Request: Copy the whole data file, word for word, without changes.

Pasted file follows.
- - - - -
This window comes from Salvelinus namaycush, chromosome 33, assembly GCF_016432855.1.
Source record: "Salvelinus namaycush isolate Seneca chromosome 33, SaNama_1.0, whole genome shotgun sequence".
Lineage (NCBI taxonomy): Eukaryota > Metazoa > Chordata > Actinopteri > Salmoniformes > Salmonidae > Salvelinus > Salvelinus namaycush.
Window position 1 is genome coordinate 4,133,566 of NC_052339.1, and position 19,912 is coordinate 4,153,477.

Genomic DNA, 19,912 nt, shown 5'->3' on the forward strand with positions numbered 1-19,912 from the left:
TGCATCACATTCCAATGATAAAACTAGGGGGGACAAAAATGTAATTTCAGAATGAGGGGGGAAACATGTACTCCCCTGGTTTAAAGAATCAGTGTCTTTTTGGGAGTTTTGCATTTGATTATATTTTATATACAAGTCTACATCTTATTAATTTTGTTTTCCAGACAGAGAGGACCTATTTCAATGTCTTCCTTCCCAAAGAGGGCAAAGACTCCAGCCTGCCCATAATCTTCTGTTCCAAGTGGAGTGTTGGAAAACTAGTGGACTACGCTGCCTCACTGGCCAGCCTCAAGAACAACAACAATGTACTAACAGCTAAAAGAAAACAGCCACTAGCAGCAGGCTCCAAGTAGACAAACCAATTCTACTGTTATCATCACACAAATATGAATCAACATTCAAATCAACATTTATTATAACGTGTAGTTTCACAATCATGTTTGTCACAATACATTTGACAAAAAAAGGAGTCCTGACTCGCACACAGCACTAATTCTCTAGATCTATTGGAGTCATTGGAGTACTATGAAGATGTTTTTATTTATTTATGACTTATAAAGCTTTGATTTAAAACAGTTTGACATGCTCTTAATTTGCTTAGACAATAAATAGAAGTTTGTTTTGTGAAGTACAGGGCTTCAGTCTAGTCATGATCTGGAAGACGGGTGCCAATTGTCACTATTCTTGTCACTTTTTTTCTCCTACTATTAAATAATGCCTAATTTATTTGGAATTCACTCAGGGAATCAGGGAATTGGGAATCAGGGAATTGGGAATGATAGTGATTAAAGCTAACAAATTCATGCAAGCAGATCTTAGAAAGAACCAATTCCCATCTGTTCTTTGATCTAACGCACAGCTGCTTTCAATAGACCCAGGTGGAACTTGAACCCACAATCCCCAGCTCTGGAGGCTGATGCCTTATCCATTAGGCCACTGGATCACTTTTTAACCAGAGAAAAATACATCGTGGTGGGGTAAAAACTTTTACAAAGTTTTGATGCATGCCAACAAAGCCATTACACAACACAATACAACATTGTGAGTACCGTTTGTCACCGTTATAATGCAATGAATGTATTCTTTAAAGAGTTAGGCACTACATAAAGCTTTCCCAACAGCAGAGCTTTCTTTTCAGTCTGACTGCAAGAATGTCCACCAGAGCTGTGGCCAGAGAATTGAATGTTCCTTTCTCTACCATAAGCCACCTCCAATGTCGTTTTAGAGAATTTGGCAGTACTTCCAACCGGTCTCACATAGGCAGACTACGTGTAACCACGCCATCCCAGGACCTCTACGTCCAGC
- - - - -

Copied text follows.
This window comes from Salvelinus namaycush, chromosome 33, assembly GCF_016432855.1.
Source record: "Salvelinus namaycush isolate Seneca chromosome 33, SaNama_1.0, whole genome shotgun sequence".
Lineage (NCBI taxonomy): Eukaryota > Metazoa > Chordata > Actinopteri > Salmoniformes > Salmonidae > Salvelinus > Salvelinus namaycush.
Window position 1 is genome coordinate 4,133,566 of NC_052339.1, and position 19,912 is coordinate 4,153,477.

Genomic DNA, 19,912 nt, shown 5'->3' on the forward strand with positions numbered 1-19,912 from the left:
TGCATCACATTCCAATGATAAAACTAGGGGGGACAAAAATGTAATTTCAGAATGAGGGGGGAAACATGTACTCCCCTGGTTTAAAGAATCAGTGTCTTTTTGGGAGTTTTGCATTTGATTATATTTTATATACAAGTCTACATCTTATTAATTTTGTTTTCCAGACAGAGAGGACCTATTTCAATGTCTTCCTTCCCAAAGAGGGCAAAGACTCCAGCCTGCCCATAATCTTCTGTTCCAAGTGGAGTGTTGGAAAACTAGTGGACTACGCTGCCTCACTGGCCAGCCTCAAGAACAACAACAATGTACTAACAGCTAAAAGAAAACAGCCACTAGCAGCAGGCTCCAAGTAGACAAACCAATTCTACTGTTATCATCACACAAATATGAATCAACATTCAAATCAACATTTATTATAACGTGTAGTTTCACAATCATGTTTGTCACAATACATTTGACAAAAAAAGGAGTCCTGACTCGCACACAGCACTAATTCTCTAGATCTATTGGAGTCATTGGAGTACTATGAAGATGTTTTTATTTATTTATGACTTATAAAGCTTTGATTTAAAACAGTTTGACATGCTCTTAATTTGCTTAGACAATAAATAGAAGTTTGTTTTGTGAAGTACAGGGCTTCAGTCTAGTCATGATCTGGAAGACGGGTGCCAATTGTCACTATTCTTGTCACTTTTTTTCTCCTACTATTAAATAATGCCTAATTTATTTGGAATTCACTCAGGGAATCAGGGAATTGGGAATCAGGGAATTGGGAATGATAGTGATTAAAGCTAACAAATTCATGCAAGCAGATCTTAGAAAGAACCAATTCCCATCTGTTCTTTGATCTAACGCACAGCTGCTTTCAATAGACCCAGGTGGAACTTGAACCCACAATCCCCAGCTCTGGAGGCTGATGCCTTATCCATTAGGCCACTGGATCACTTTTTAACCAGAGAAAAATACATCGTGGTGGGGTAAAAACTTTTACAAAGTTTTGATGCATGCCAACAAAGCCATTACACAACACAATACAACATTGTGAGTACCGTTTGTCACCGTTATAATGCAATGAATGTATTCTTTAAAGAGTTAGGCACTACATAAAGCTTTCCCAACAGCAGAGCTTTCTTTTCAGTCTGACTGCAAGAATGTCCACCAGAGCTGTGGCCAGAGAATTGAATGTTCCTTTCTCTACCATAAGCCACCTCCAATGTCGTTTTAGAGAATTTGGCAGTACTTCCAACCGGTCTCACATAGGCAGACTACGTGTAACCACGCCATCCCAGGACCTCTACGTCCAGC